[Vm-dev] historical memory sizes (was: PICs)

Phil B pbpublist at gmail.com
Sun Jul 29 19:38:21 UTC 2018


Sorry I can't do inline right now (stupid Gmail Android client must have
'fixed' something)...

Ok, I wasn't clear that the study had that much lag (my fault for not
reading it). What threw me for a loop (and still does) was the claim that
the 'average' Sun machine had that little RAM at any time in the 90s.  I
don't ever remember using a non-x86 Unix system in the 90s with less than
16M.  And I went into 1990 on 16mb PCs (I was a day 1 adopter of Win 3.0 as
it was the easiest sell to get business people off of DOS... to all human
beings who have suffered as a result: sorry, but as bad as Windows is/was,
DOS was worse).

An aside and minor correction to your point re: PCs: *most* people didn't
have software that could use more than 1m+64k (himem weird feature).  But
there were commonly available exceptions for example: iirc Lotus 123 v3 was
still a DOS app but was able to use extended memory (subject to the
constraint that only labels could go into extended memory) so you could
effectively use up to 2-3 meg in a DOS-based spreadsheet.  And there were
CAD systems and databases that could directly use up to 4-8meg or so via
DOS extenders. There were also crude task switchers, TSRs, etc that
clumsily allowed using more RAM.  It was pretty hellish, but possible to
break the 1meg barrier in the DOS days.  And there was also Windows 286/386
pre-1990.  (It was bizarre, you couldn't convince most business people to
look at anything that wasn't DOS or later Windows usually citing cost as a
reason (really it was fear of the unknown) but they'd spend a small fortune
having their config.sys/autoexec.bat optimized to find an extra 50-100k of
low memory so that they could keep limping along in DOS)

No doubt RAM was rediculously expensive in the 80s and 90s (I remember
paying ~$1000 for the last 128meg in that 192 meg machine) but Sun machines
weren't cheap either.  That is why I was surprised that apparently so many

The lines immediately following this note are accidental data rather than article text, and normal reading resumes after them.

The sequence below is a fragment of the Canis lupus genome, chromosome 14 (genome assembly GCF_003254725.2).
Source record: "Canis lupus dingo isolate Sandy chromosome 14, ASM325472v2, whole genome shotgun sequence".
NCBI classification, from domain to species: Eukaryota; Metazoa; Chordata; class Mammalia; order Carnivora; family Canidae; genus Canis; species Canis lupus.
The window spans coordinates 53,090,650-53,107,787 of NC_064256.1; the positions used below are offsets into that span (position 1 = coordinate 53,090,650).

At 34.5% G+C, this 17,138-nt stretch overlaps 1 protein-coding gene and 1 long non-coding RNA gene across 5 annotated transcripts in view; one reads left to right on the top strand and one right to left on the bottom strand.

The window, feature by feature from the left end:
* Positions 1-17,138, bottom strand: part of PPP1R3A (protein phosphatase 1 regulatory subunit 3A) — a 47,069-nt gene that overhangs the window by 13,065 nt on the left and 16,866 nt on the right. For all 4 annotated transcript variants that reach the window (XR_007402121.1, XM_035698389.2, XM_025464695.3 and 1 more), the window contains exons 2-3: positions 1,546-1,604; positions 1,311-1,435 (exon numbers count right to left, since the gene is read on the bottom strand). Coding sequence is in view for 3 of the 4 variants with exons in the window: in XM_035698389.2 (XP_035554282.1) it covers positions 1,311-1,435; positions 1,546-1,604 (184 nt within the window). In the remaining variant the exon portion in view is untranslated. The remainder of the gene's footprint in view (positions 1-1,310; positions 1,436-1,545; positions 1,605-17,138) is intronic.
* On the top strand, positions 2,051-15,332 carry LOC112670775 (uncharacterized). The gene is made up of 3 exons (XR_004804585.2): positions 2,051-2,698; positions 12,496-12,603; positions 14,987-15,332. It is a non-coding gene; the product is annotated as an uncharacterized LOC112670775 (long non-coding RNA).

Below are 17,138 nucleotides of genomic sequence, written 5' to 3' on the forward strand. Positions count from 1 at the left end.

people skimped on RAM in the workstation world... seems like putting a 4
cylinder engine into a high end luxury car.  The low end of the PC world on
the other hand has always been terrible for skimping on everything.


On Wed, Jul 25, 2018, 10:27 AM Jecel Assumpcao Jr. <jecel at merlintec.com>

> Ben Coman wrote on Wed, 25 Jul 2018 12:36:18 +0800
> > On 25 July 2018 at 08:00, Phil B wrote:
> > > On Tue, Jul 24, 2018, 7:18 PM Jecel Assumpcao Jr. wrote:
> > >>
> > >> One of the papers in that list is the 1997 techical report "The Space
> > >> Overhead of Customization". One of the reasons that Java won over Self
> > >> was that its simple interpreter ran on 8MB machines that most of Sun's
> > >> customers had while Self needed 24MB workstations which were rare (but
> > >> would be very common just two years later). Part of that was due to
> > >> compiling a new version of native code for every different type of
> > >> receiver even if the different versions didn't really help.
> > >>
> > >
> > > Just had to interject... are you sure about the year and RAM sizes
> below?
> > >  If correct, was this a lowest common denominator RAM size or perhaps a
> > > report from several years earlier?
> Self 3/4 was indeed from 1993 to 1994 while they paper that did that
> space analysis was from 1997. The decision to drop Self and TCL in favor
> of Java was from late 1994 and cited the installed base at that time,
> not the machines that were being sold then.
> > > I remember in 1997 (might have been early '98) buying a Sun Ultrasparc
> 2
> > > with 256MB RAM for work (for a workstation, not our servers which had
> far
> > >  more) and having 192MB RAM in one of my machines at home.  Seems
> > > strange that 'most' of Sun's customers would be at 8 meg in that
> timeframe
> > > as 16-32 was fairly common even on PCs on the low end of what I was
> working
> > > with.
> >
> > I got curious...
> > 1993 = 66-MHz machine 16MB RAM
> > 1997 = 233-MHz machine 64MB RAM
> > 1999 = 500-MHz machine 128MB RAM
> > https://www.pcmag.com/article2/0,2817,2390914,00.asp
> When I talk to students about researching computer history, I always
> caution them to take old magazines with a grain of salt. I point out
> that these tend to focus on the very best products and not what typical
> people actually bought. If they looked at car magazines, for example,
> they might conclude that in 1978 everone was driving around in Ferraris
> and BMWs.
> And like I said above, you have to take into account that most computers
> at any moment in time are older models and not what is being sold then.
> Though we like to make graphs that show smooth growth in computer
> history, that isn't always the case. For disks, for example, we got
> stuck with 5 and 10MB for nearly half a decade before stepping up to
> 20MB (and then a quick jump to 30MB with the switch from MFM to RLL).
> Soon after that an exponential growth started that is still going on
> today.
> In the same way, two factors slowed down memory size growth between the
> late 1980s and early 1990s. One was the antidumping actions by the US
> against Japanese companies and on PCs there was a problem that people
> didn't have software that could use more than 1MB even if they were
> buying machines with 4MB. Workstations and Macs (and Ataris and Amigas)
> didn't have that problem nor did PCs after Windows 3.1 become popular.
> -- Jecel
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